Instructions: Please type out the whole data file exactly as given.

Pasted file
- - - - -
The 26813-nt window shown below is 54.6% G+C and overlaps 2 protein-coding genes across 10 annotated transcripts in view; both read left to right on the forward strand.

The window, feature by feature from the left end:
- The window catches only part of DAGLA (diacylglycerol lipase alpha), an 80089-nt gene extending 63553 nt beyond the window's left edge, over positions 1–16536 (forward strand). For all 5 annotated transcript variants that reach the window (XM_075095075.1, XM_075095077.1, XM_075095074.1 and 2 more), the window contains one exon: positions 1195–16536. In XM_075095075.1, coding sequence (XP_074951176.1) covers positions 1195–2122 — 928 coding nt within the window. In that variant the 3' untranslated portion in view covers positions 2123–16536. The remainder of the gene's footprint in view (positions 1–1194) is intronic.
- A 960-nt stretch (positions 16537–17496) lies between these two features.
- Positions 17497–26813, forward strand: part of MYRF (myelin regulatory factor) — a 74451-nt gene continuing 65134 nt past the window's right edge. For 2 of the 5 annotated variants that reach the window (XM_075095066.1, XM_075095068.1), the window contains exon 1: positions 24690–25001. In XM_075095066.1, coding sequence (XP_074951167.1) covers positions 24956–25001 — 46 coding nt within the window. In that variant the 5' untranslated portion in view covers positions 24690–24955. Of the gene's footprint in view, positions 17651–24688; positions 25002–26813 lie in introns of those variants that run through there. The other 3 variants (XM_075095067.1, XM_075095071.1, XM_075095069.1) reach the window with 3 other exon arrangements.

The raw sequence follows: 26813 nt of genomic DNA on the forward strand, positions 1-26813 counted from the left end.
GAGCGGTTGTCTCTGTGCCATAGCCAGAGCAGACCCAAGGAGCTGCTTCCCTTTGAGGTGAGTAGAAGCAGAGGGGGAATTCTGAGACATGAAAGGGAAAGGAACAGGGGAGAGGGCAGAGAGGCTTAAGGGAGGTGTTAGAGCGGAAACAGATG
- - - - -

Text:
The 26813-nt window shown below is 54.6% G+C and overlaps 2 protein-coding genes across 10 annotated transcripts in view; both read left to right on the forward strand.

The window, feature by feature from the left end:
- The window catches only part of DAGLA (diacylglycerol lipase alpha), an 80089-nt gene extending 63553 nt beyond the window's left edge, over positions 1–16536 (forward strand). For all 5 annotated transcript variants that reach the window (XM_075095075.1, XM_075095077.1, XM_075095074.1 and 2 more), the window contains one exon: positions 1195–16536. In XM_075095075.1, coding sequence (XP_074951176.1) covers positions 1195–2122 — 928 coding nt within the window. In that variant the 3' untranslated portion in view covers positions 2123–16536. The remainder of the gene's footprint in view (positions 1–1194) is intronic.
- A 960-nt stretch (positions 16537–17496) lies between these two features.
- Positions 17497–26813, forward strand: part of MYRF (myelin regulatory factor) — a 74451-nt gene continuing 65134 nt past the window's right edge. For 2 of the 5 annotated variants that reach the window (XM_075095066.1, XM_075095068.1), the window contains exon 1: positions 24690–25001. In XM_075095066.1, coding sequence (XP_074951167.1) covers positions 24956–25001 — 46 coding nt within the window. In that variant the 5' untranslated portion in view covers positions 24690–24955. Of the gene's footprint in view, positions 17651–24688; positions 25002–26813 lie in introns of those variants that run through there. The other 3 variants (XM_075095067.1, XM_075095071.1, XM_075095069.1) reach the window with 3 other exon arrangements.

The raw sequence follows: 26813 nt of genomic DNA on the forward strand, positions 1-26813 counted from the left end.
GAGCGGTTGTCTCTGTGCCATAGCCAGAGCAGACCCAAGGAGCTGCTTCCCTTTGAGGTGAGTAGAAGCAGAGGGGGAATTCTGAGACATGAAAGGGAAAGGAACAGGGGAGAGGGCAGAGAGGCTTAAGGGAGGTGTTAGAGCGGAAACAGATG